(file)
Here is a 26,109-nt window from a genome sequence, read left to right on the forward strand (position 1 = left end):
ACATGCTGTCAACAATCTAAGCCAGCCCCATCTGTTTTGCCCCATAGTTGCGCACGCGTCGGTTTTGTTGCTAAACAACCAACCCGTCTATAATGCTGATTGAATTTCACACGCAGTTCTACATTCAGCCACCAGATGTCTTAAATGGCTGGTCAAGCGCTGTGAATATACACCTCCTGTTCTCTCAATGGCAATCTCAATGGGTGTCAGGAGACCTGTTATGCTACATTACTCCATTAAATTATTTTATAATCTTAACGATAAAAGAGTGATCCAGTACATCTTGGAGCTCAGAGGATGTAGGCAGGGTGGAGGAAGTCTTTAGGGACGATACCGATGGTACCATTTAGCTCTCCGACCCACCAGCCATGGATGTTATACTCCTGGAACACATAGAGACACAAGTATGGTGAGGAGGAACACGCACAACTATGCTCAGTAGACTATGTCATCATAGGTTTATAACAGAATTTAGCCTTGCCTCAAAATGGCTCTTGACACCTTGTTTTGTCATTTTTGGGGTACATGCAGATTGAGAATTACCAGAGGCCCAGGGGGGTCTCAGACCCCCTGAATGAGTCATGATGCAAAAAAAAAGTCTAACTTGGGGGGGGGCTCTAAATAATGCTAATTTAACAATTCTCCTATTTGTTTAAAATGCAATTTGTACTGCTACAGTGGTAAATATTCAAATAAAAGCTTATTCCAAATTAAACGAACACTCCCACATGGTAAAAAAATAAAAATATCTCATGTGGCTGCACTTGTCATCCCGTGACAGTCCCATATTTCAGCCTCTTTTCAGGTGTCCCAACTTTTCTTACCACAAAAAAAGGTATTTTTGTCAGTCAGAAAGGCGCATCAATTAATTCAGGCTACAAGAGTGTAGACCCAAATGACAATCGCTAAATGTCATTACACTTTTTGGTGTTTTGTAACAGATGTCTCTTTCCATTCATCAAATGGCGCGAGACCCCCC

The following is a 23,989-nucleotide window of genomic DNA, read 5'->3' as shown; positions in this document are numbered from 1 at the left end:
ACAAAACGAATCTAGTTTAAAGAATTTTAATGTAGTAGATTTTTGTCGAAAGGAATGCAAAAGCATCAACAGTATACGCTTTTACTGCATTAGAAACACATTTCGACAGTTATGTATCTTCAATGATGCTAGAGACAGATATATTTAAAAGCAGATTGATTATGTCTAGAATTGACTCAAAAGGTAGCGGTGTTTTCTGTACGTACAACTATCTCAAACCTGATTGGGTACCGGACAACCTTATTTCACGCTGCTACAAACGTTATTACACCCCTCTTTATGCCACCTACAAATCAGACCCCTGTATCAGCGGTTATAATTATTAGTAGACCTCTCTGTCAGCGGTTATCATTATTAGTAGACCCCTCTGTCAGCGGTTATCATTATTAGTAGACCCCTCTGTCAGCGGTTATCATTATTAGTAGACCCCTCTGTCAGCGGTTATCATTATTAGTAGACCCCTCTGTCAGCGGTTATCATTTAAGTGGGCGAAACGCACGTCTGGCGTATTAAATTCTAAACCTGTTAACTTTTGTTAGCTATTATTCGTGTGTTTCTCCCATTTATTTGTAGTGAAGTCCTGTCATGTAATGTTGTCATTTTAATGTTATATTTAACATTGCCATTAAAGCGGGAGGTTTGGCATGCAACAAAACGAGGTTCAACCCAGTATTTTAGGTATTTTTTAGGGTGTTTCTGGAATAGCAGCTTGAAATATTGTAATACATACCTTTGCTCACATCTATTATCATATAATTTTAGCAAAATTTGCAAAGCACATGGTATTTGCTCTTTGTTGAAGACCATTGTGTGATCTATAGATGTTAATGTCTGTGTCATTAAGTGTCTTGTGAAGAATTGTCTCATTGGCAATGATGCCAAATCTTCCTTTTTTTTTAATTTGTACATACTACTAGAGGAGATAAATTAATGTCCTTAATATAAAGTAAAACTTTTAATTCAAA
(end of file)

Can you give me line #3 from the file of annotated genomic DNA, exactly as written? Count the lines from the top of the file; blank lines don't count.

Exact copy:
The following is a 23,989-nucleotide window of genomic DNA, read 5'->3' as shown; positions in this document are numbered from 1 at the left end: